Going-to-the-Sun Road Repairs Could Cost an Extra $100 Million

By Beacon Staff

WEST GLACIER (AP) – Restoration of the historic Going-to-the-Sun Road in Glacier National Park is expected to cost an extra $100 million because of inflation in the construction sector, the National Park Service said Tuesday.

The project originally was estimated to cost between $140 million to $170 million and take seven to eight years to complete. But the Park Service, along with its partner agency, the Federal Highway Administration, now expect it to cost between $240 million to $270 million over the next eight to 10 years if the project receives full funding.

The new price tag is being blamed on steep increases in construction costs, which jumped an average of 50 percent nationwide since a 2004 sequencing study on the road was completed, said Clara Conner, a division engineer for the Highway Administration.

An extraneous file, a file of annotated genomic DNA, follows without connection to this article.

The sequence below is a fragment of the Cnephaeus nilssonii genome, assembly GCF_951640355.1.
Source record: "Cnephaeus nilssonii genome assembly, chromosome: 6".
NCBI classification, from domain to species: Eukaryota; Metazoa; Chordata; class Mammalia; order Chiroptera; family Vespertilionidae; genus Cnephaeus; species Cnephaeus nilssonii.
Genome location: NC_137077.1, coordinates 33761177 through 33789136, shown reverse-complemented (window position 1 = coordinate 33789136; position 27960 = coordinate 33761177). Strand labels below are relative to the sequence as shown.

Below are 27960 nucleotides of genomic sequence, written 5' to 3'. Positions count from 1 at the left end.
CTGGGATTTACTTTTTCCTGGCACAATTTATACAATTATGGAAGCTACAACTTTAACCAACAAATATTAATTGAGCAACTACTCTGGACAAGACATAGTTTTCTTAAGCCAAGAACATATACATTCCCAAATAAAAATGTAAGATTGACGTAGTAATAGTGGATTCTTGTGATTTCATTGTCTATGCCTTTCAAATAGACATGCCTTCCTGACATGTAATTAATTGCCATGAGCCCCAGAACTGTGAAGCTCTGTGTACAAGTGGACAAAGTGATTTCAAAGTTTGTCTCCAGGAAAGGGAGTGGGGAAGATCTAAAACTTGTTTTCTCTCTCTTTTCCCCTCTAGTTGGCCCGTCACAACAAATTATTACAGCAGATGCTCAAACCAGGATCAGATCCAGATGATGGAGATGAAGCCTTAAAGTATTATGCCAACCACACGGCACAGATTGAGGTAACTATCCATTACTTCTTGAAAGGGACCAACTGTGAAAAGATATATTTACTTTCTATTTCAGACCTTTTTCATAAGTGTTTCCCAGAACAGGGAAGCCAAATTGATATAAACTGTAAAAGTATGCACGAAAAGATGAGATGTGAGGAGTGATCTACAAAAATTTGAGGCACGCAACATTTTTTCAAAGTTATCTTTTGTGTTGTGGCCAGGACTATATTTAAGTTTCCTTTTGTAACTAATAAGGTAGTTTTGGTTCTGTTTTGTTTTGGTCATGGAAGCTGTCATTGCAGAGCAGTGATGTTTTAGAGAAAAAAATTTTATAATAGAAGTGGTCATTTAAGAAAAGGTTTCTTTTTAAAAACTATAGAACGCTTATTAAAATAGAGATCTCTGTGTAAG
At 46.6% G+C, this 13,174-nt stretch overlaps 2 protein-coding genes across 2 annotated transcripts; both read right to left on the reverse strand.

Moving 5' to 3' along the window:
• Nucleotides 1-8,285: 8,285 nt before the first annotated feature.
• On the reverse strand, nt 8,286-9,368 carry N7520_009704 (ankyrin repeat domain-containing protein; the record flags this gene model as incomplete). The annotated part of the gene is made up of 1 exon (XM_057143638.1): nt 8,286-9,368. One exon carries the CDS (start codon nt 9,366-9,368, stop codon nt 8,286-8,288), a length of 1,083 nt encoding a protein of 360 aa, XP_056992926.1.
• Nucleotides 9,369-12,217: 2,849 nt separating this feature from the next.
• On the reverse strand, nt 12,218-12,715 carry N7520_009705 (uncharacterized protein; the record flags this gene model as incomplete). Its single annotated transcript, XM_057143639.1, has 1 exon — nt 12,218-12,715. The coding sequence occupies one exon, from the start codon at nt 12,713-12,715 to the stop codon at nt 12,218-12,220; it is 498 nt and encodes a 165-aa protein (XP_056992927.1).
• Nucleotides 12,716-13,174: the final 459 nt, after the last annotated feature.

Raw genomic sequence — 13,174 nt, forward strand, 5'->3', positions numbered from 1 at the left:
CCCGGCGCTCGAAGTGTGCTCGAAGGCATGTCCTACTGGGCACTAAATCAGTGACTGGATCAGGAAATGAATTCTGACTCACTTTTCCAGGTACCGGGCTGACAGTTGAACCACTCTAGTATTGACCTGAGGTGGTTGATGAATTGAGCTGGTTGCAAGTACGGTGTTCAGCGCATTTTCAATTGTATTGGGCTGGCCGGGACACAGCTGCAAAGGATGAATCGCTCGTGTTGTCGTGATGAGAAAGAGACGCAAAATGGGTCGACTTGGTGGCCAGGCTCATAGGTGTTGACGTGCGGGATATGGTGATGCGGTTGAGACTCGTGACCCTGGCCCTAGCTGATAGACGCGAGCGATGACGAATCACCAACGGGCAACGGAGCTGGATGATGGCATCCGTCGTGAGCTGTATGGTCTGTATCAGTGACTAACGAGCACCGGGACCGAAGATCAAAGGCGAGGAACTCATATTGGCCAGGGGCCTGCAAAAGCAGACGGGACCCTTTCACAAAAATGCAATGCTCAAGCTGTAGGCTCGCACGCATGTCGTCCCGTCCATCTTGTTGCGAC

“Given limited resources and double-digit increases in construction costs, we must determine how best to continue this important project,” she said. “As part of our fiduciary responsibility, we must continue to assess and evaluate costs and determine the best course of action.”

Stephanie Dubois, the park’s acting superintendent, said the project has enough money to continue through 2009.

“Given this unprecedented rise in construction costs, however, it is essential that we continue to strategize how to proceed in future years,” she said.

In April 2004, the Park Service and the Highway Administration outlined a plan to save the deteriorating road, and Dubois said the agencies haven’t deviated from their original goal.

“The Sun Road is one of our great national treasures, and we will do everything possible to preserve this engineering marvel for the future,” she said.